People often confuse the terms theory and hypothesis or are not quite sure of the distinctions between the two concepts. As a psychology student, it is essential to understand what each term means, how they differ, and how they are used in psychology research.
A theory is a well-established principle that has been developed to explain some aspect of the natural world. A theory arises from repeated observation and testing and incorporates facts, laws, predictions, and tested hypotheses that are widely accepted.
A hypothesis is a specific, testable prediction about what you expect to happen in your study. For example, an experiment designed to look at the relationship between study habits and test anxiety might have a hypothesis that states, "We predict that students with better study habits will suffer less test anxiety." Unless your study is exploratory in nature, your hypothesis should always explain what you expect to happen during the course of your experiment or research.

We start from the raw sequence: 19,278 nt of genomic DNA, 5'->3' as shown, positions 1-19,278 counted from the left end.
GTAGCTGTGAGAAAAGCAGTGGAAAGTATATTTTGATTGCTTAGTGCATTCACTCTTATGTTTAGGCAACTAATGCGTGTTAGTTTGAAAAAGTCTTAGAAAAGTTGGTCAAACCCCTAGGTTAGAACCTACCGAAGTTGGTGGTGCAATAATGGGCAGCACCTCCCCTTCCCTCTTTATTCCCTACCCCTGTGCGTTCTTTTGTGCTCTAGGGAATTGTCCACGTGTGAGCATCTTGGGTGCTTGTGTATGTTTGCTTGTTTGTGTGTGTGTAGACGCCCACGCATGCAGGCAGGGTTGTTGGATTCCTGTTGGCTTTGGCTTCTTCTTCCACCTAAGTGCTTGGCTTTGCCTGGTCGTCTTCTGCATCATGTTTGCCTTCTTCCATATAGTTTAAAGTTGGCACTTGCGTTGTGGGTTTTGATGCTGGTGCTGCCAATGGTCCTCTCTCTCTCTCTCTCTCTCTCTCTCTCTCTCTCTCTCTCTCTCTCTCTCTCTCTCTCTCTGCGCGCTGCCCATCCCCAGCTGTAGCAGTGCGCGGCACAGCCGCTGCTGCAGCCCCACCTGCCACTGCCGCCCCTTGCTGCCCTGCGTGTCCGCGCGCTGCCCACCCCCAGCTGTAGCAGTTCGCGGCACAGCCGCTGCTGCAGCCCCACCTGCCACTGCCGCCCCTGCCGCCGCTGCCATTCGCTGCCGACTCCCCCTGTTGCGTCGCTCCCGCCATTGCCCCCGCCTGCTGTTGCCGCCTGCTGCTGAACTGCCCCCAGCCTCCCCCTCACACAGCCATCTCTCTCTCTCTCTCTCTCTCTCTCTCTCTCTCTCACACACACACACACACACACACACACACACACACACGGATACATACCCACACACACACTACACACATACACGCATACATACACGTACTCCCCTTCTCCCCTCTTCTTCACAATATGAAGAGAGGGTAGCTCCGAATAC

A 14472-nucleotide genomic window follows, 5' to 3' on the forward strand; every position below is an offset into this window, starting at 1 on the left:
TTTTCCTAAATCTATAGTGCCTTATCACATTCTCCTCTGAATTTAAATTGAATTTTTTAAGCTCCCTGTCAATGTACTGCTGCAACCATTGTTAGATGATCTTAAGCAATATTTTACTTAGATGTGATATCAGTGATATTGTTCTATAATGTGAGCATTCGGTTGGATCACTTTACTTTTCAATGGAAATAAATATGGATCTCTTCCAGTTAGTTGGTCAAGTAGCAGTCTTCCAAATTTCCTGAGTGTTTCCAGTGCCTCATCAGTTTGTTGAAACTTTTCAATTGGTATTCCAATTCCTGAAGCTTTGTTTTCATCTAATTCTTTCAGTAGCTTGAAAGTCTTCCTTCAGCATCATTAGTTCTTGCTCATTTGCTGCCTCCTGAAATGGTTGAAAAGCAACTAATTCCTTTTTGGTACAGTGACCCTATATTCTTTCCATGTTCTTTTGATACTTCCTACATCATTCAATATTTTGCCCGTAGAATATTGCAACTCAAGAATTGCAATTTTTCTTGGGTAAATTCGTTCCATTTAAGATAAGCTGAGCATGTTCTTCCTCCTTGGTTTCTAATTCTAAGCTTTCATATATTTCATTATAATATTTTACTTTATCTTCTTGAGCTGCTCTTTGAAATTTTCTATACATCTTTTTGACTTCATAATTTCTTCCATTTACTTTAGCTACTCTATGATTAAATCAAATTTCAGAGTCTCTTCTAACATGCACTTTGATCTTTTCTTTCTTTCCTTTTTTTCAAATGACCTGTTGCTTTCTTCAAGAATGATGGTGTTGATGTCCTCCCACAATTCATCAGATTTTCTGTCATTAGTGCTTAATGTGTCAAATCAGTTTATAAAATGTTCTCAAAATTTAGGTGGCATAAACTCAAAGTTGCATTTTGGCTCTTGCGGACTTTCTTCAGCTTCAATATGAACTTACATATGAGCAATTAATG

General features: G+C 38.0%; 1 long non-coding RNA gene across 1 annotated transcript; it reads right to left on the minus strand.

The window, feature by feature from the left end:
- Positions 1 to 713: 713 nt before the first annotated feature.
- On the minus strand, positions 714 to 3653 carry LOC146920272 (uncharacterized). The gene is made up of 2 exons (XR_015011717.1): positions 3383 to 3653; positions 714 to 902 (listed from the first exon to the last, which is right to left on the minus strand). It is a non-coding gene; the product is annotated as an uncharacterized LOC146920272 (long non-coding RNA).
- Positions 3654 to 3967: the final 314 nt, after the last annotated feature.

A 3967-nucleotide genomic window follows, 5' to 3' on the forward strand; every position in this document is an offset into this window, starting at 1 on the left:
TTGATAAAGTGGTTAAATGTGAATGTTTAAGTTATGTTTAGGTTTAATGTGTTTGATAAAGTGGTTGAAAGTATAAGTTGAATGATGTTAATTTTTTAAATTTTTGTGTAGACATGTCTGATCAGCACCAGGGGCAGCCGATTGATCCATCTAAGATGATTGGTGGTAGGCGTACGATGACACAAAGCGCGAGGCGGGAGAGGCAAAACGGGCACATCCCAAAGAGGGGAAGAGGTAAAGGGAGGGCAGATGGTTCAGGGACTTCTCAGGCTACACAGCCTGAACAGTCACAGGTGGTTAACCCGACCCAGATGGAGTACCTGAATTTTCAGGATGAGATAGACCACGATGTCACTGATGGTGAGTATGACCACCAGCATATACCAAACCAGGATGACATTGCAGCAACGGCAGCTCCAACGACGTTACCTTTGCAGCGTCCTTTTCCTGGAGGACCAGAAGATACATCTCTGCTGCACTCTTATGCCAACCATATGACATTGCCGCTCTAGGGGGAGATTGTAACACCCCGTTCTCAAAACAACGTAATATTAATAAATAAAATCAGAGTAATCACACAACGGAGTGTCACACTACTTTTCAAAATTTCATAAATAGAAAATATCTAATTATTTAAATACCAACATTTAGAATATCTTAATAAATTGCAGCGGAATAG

While the terms are sometimes used interchangeably in everyday use, the difference between a theory and a hypothesis is important when studying experimental design. Some important distinctions to note include:
- A theory predicts events in general terms, while a hypothesis makes a specific prediction about a specified set of circumstances.
- A theory has been extensively tested and is generally accepted, while a hypothesis is a speculative guess that has yet to be tested.